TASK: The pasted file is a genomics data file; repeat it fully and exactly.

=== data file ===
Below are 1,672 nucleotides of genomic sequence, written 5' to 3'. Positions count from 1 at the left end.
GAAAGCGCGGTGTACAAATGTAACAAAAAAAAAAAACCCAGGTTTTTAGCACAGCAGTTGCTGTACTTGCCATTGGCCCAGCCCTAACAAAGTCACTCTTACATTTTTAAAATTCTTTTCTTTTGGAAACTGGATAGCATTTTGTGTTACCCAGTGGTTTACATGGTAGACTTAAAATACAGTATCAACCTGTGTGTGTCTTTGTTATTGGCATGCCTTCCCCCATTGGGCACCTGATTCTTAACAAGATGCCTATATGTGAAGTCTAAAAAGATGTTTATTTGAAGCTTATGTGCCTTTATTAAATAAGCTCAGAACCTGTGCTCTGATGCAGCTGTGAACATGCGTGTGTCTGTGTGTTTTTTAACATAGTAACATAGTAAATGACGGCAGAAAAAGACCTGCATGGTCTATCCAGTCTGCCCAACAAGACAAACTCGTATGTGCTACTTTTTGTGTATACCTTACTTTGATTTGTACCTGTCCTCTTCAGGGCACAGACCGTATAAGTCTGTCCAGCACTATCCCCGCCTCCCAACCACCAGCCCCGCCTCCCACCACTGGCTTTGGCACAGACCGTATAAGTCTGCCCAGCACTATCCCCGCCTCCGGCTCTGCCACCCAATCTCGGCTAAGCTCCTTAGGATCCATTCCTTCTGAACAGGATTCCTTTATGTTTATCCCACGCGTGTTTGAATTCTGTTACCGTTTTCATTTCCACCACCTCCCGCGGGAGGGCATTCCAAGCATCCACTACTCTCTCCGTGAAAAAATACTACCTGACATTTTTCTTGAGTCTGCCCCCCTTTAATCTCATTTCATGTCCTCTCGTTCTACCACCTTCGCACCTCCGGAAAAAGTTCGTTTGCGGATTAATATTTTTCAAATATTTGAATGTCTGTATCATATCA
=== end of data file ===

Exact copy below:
Below are 1,672 nucleotides of genomic sequence, written 5' to 3'. Positions count from 1 at the left end.
GAAAGCGCGGTGTACAAATGTAACAAAAAAAAAAAACCCAGGTTTTTAGCACAGCAGTTGCTGTACTTGCCATTGGCCCAGCCCTAACAAAGTCACTCTTACATTTTTAAAATTCTTTTCTTTTGGAAACTGGATAGCATTTTGTGTTACCCAGTGGTTTACATGGTAGACTTAAAATACAGTATCAACCTGTGTGTGTCTTTGTTATTGGCATGCCTTCCCCCATTGGGCACCTGATTCTTAACAAGATGCCTATATGTGAAGTCTAAAAAGATGTTTATTTGAAGCTTATGTGCCTTTATTAAATAAGCTCAGAACCTGTGCTCTGATGCAGCTGTGAACATGCGTGTGTCTGTGTGTTTTTTAACATAGTAACATAGTAAATGACGGCAGAAAAAGACCTGCATGGTCTATCCAGTCTGCCCAACAAGACAAACTCGTATGTGCTACTTTTTGTGTATACCTTACTTTGATTTGTACCTGTCCTCTTCAGGGCACAGACCGTATAAGTCTGTCCAGCACTATCCCCGCCTCCCAACCACCAGCCCCGCCTCCCACCACTGGCTTTGGCACAGACCGTATAAGTCTGCCCAGCACTATCCCCGCCTCCGGCTCTGCCACCCAATCTCGGCTAAGCTCCTTAGGATCCATTCCTTCTGAACAGGATTCCTTTATGTTTATCCCACGCGTGTTTGAATTCTGTTACCGTTTTCATTTCCACCACCTCCCGCGGGAGGGCATTCCAAGCATCCACTACTCTCTCCGTGAAAAAATACTACCTGACATTTTTCTTGAGTCTGCCCCCCTTTAATCTCATTTCATGTCCTCTCGTTCTACCACCTTCGCACCTCCGGAAAAAGTTCGTTTGCGGATTAATATTTTTCAAATATTTGAATGTCTGTATCATATCA